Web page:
• We are sorry, but NCBI web applications do not support your browser and may not function properly. More information
Logo of jpnSubmit a ManuscriptEmail AlertsAbout JPNJournal of Psychiatry and Neuroscience
J Psychiatry Neurosci. Jan 2010; 35(1): 41–48.
PMCID: PMC2799503

Differential patterns of initial and sustained responses in amygdala and cortical regions to emotional stimuli in schizophrenia patients and healthy participants

Abstract

Background

We sought to investigate the altered brain responses to emotional stimuli in patients with schizophrenia.

Methods

We analyzed data from 14 patients with schizophrenia and 14 healthy controls who performed an emotional face matching task. We evaluated brain activity and connectivity in the amygdala and cortical regions during the initial (first 21 seconds of each stimulation block) and sustained (last 21 seconds) stages of an emotional processing task, and we determined changes in amygdala activity across the emotional processing task.

Results

The patients with schizophrenia showed similar amygdala activation to the controls during the initial stage of processing, but their activation decreased during the sustained stage. The controls showed increasing amygdala activity across the emotional blocks, whereas activity progressively decreased in the schizophrenia group. The patients with schizophrenia showed increased cortical activity and interconnectivity in the medial frontal and inferior parietal cortex in the initial stage of emotional processing. There was increased activity in the superior temporal cortex and greater connectivity with the inferior parietal cortex in the sustained stage. Performance accuracy was lower in the schizophrenia group in the first part of the block, while their reaction time was longer in the latter part of the block.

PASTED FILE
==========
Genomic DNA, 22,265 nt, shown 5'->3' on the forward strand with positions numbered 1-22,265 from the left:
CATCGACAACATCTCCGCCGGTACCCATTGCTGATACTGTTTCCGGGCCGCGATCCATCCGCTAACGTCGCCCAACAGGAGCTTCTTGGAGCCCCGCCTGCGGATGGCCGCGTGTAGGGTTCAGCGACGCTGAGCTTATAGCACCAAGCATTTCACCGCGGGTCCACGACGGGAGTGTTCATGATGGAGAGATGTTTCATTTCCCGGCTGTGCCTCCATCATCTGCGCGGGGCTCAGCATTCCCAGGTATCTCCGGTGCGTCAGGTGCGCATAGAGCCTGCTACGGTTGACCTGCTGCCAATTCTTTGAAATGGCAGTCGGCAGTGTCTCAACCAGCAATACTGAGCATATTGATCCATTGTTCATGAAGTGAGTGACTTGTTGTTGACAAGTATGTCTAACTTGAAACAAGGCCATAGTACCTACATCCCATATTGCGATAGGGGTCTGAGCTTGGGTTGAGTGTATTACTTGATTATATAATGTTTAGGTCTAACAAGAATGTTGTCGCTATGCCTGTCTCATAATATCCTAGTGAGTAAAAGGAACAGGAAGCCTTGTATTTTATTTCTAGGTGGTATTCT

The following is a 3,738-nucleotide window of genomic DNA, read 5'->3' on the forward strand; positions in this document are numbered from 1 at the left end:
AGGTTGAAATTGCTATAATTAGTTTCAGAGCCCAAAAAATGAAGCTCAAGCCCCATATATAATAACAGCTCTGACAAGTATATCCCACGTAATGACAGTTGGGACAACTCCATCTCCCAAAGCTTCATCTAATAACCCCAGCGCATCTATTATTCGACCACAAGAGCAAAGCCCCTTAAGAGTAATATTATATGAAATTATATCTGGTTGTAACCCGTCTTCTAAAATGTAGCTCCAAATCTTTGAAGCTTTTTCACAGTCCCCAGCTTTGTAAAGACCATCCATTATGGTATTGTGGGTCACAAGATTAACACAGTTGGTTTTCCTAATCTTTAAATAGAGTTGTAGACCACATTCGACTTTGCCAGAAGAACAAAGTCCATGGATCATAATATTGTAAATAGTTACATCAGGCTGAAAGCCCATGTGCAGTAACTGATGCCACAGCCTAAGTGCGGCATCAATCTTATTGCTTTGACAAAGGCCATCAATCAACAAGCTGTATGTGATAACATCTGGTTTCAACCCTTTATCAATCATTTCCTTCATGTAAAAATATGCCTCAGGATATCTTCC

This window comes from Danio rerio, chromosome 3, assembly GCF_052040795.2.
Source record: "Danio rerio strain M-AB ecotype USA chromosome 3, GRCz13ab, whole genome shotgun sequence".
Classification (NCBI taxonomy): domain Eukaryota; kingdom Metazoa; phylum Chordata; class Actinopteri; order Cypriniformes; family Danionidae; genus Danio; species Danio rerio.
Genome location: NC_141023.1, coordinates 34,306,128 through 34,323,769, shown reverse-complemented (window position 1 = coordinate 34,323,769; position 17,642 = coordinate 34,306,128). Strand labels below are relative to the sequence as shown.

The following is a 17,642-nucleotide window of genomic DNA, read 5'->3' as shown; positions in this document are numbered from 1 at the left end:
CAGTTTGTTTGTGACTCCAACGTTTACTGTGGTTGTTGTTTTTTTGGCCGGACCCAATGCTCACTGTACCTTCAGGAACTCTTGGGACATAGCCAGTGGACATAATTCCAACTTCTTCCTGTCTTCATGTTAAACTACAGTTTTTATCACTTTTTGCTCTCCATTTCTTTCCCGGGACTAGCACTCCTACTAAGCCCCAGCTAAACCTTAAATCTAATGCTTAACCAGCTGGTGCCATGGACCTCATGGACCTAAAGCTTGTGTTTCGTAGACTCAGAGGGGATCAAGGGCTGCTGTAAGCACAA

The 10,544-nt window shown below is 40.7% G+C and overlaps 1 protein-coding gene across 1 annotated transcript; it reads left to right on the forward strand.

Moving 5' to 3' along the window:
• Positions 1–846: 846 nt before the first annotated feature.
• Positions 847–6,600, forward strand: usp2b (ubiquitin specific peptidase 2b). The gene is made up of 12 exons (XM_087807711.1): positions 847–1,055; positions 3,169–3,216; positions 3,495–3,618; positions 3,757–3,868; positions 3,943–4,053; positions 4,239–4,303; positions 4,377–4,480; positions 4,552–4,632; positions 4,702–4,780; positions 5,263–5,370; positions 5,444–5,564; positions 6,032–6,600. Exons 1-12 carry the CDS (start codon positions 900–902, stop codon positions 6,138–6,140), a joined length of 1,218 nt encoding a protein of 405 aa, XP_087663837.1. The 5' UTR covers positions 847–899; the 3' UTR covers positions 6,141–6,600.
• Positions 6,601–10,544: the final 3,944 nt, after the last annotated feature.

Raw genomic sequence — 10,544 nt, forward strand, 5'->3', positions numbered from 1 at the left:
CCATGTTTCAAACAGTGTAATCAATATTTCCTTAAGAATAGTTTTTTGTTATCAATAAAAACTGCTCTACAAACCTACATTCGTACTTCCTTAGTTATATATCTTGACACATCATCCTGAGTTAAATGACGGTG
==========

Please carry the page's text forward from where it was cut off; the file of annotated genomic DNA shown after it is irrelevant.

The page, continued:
Limitations

It was not possible to specify the moment at which the switch in amygdala response occurred.

Conclusion

Our findings suggest that patients with schizophrenia have an initial automatic emotional response but that they need to switch to a compensatory cognitive strategy to solve the task.

Introduction

Judgment of facial affect is crucial for optimal social functioning. It involves both automatic and controlled evaluative processing, which require different cognitive resources and engage discrete brain areas.1 In schizophrenia, a deficit in facial affect recognition has often been reported.2,3 However, the nature of this impairment is not clear. Several studies suggest that, in schizophrenia, there may be a dissociation between the automatic response and the conscious judgment to emotional stimuli. For instance, although the literature consistently reports a deficit in patients’ ability to identify facial emotions, normal or even increased automatic processing of facial affect has been demonstrated by physiologic evaluation and by studies of priming or attentional allocation.4,5

The neural substrates of facial affect recognition in schizophrenia are also unclear, notably for the activity of the amygdala, a crucial brain nucleus implicated in emotional processes. Whereas the majority of neuroimaging studies in schizophrenia have demonstrated decreases in amygdala activity,613 2 studies have shown an increased response of the right amygdala to happy,14 fearful and neutral faces.15 These differences across different studies may be related to differences in symptomatology and the medications used. However, a further potential factor could be a shift between automatic and conscious judgment of emotional stimuli over time in patients with schizophrenia.